Friday, June 4, 2010

Healthcare and the drive toward open data

If you haven't seen the TED talk by Tim Berners-Lee, you should. Follow the link right now if you haven't. It will only take 6 minutes, and I'll be waiting right here when you're done.

So now you've seen the talk, right? Good. We can take the following as axioms in today's technology and culture:
  • There is a stronger push toward greater transparency, and resisting that push is futile.
  • With technology, people will create their own open data. When they create their own open data, they will create their own analyses. And when they create their own analyses, they will create their own conclusions.
To see the first point, I direct you to the excellent Eye on FDA, a blog run by Mark Senak who is a communications professional who is very familiar with the workings of the FDA and pharmaceutical industry. Further evidence is the opening of data by the government, as evidenced by the creation of the site in the US and corresponding sites in other countries. Even municipalities such as San Francisco are joining the movement. And, of course, the efforts of Berners-Lee is further evidence.

The second point is perhaps a little harder to see. However, realize that there are discussion forums where doctors discuss adverse events of drugs, without any intervention or oversight from the companies that create these products. This also gets discussed, in an informal way, on the website, the wild, wild west of pharma rep discussion boards. With text analysis and web search tools, it is possible to analyze this data, too, much like the Google Flu trend tool.

The traditionally tight-lipped pharmaceutical and biotech industries, who rely on data for their livelihoods, have to adjust, far beyond what is presented in the prescribing information labels. So far, this movement hasn't been kind to pharma companies, as evidenced by the Avandia meta-analysis that essentially brought the drug down and created a multibillion dollar nightmare for GlaxoSmithKline which, by the way, was based on data that GSK had published through its efforts on being transparent with clinical trial data. At first, it sounded like Steve Nissen (the primary author of the meta-analysis) was simply trying to bring the company down. However, as more details emerged, it turned out that GSK was aware of the results of the meta-analysis before publication. GSK was caught with its pants down, in essence, not sure as a company how to function in this new environment of data.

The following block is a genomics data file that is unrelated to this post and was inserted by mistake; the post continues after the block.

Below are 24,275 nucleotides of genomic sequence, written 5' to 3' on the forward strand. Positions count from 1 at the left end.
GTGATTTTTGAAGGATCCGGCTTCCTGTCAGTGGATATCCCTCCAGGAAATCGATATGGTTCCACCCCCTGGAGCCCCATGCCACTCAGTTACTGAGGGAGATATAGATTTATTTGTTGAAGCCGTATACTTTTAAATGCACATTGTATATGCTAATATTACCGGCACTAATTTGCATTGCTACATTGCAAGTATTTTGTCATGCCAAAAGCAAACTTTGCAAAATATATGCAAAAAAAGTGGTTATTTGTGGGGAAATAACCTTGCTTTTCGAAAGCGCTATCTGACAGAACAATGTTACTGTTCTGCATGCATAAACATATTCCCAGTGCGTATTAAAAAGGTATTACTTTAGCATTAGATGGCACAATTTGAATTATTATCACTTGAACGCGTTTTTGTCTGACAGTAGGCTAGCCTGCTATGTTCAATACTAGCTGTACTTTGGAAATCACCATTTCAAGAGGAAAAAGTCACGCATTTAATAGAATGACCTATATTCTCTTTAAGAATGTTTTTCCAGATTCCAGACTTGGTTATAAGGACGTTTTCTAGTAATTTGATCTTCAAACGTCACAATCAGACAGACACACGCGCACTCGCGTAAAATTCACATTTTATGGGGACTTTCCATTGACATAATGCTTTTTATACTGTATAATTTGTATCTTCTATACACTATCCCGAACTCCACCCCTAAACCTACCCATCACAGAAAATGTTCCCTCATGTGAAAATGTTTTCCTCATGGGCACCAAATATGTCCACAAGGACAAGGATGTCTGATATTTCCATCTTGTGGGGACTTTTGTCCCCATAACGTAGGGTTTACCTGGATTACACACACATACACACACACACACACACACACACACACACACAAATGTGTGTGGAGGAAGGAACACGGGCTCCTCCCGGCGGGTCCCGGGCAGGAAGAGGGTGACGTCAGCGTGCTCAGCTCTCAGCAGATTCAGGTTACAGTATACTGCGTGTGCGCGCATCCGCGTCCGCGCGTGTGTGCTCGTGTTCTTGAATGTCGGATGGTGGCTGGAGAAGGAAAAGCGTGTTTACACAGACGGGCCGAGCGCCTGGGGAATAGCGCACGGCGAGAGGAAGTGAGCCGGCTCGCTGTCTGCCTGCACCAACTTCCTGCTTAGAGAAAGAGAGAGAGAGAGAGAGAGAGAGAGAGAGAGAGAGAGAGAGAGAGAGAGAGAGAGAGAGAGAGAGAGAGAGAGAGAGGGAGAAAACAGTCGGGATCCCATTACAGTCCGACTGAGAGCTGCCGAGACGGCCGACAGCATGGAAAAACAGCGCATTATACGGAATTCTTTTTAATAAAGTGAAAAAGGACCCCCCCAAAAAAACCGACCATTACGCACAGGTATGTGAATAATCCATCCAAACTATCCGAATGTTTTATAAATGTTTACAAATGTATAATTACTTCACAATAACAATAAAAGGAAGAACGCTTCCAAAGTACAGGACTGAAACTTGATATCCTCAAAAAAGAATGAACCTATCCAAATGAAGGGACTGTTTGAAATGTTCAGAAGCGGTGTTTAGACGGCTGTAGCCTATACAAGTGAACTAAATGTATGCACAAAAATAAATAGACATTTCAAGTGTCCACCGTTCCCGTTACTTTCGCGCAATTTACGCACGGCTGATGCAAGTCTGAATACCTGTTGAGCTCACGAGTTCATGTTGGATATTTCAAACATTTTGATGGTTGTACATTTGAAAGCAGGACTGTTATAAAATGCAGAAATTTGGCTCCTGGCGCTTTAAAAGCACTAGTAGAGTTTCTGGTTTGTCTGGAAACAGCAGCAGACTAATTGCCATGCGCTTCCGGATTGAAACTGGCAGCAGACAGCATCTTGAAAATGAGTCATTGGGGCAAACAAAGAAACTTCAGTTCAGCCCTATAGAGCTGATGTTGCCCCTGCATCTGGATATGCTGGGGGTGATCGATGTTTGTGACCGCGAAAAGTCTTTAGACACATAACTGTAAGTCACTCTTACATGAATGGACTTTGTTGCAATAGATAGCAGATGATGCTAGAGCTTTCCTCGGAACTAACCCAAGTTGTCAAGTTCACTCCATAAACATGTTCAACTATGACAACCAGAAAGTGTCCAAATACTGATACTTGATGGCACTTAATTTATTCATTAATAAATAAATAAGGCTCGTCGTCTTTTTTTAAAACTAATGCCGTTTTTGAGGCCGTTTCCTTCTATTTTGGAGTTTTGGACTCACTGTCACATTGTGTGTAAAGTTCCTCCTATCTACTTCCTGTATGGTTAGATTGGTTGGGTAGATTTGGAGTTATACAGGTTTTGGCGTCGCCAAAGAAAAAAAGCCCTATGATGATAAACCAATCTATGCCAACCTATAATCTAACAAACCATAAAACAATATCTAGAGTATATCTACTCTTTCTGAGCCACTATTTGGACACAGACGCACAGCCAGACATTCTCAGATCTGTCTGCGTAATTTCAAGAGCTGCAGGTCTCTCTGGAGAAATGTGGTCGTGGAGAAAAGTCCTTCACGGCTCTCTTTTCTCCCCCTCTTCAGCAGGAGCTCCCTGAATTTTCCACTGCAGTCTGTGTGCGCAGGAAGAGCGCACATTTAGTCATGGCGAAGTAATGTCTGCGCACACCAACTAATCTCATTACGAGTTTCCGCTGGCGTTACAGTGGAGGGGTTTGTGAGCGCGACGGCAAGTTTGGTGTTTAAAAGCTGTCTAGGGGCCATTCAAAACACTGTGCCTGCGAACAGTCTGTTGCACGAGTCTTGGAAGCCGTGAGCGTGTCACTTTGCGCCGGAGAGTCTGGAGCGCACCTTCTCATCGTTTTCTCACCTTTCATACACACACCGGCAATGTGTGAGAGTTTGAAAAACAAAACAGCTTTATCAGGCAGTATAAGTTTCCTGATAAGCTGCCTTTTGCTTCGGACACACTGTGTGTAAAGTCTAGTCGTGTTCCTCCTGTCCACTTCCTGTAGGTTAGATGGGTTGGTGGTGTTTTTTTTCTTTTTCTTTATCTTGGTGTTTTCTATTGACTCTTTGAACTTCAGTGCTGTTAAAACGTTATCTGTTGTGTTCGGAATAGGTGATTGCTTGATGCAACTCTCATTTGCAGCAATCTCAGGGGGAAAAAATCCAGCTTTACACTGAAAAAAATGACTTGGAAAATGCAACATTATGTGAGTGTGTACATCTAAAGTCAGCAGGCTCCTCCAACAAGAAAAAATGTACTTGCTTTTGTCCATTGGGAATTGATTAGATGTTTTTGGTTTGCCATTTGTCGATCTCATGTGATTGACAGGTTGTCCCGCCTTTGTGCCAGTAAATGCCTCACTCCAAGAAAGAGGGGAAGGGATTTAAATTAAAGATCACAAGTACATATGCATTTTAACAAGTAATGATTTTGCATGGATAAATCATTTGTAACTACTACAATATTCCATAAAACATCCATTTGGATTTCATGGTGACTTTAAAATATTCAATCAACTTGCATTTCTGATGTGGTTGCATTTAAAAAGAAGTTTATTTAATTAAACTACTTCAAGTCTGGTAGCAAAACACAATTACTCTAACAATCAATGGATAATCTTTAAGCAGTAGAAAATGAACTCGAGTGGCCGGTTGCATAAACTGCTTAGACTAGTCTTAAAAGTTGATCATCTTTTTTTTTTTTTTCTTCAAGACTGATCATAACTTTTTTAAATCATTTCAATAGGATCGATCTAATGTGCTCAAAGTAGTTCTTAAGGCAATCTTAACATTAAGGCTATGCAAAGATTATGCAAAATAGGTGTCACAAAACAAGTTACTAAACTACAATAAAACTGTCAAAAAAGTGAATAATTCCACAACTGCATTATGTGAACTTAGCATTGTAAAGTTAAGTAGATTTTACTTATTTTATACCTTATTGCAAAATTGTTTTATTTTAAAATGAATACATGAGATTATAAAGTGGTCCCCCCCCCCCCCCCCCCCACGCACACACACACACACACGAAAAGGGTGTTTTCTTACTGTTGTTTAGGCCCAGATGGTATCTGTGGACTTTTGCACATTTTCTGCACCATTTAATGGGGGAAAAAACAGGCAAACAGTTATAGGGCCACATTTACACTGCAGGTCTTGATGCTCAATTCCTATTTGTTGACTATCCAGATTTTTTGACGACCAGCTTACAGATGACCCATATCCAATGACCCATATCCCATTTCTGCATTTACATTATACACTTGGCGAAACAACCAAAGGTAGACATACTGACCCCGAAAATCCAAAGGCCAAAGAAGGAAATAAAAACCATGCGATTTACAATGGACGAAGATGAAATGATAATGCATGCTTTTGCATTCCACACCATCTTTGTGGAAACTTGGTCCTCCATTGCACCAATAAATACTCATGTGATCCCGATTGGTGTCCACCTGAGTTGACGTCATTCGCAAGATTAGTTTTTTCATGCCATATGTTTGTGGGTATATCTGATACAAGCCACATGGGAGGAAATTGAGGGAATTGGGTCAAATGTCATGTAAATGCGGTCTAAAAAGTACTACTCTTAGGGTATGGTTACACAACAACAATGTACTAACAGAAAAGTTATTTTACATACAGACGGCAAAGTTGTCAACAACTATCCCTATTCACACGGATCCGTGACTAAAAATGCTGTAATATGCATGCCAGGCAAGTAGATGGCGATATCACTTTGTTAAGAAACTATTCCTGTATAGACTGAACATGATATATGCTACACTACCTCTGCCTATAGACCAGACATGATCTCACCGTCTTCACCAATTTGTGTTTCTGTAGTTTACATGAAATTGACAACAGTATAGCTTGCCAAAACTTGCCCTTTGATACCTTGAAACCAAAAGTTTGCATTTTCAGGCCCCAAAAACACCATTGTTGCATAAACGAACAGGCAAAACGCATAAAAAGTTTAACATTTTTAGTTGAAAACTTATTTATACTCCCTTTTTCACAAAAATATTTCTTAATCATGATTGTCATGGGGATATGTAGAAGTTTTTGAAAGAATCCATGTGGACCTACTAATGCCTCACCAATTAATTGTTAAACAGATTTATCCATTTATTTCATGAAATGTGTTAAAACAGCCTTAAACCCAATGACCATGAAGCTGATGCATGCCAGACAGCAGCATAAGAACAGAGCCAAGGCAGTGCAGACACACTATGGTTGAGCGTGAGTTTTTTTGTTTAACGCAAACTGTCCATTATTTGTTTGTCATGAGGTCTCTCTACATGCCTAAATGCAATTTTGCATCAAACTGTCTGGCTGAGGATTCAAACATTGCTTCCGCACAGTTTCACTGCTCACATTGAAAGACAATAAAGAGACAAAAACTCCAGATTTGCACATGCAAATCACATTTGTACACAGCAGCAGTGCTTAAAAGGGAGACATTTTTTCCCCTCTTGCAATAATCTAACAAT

Attacking an analysis on the basis of methodological questions doesn't seem to work, at least so far. For example, the analysis method that Nissen used in the Avandia meta-analysis wasn't quite correct, as it ignored studies where no cardiovascular events occurred. Nor did the fact that the oft-cited 43% increase in risk was a bit misleading as the cardiovascular event risk of Avandia was very small, and small risks tend to result in large relative risks.

Here, GSK was a leader in opening its data, and it got burned. However, this kind of openness will have to continue, as there is too much public good in having open data. One way or another, we will have to adjust to living in an open-data world.

Update: Bonus: Ask-Cato notes this issue from a different perspective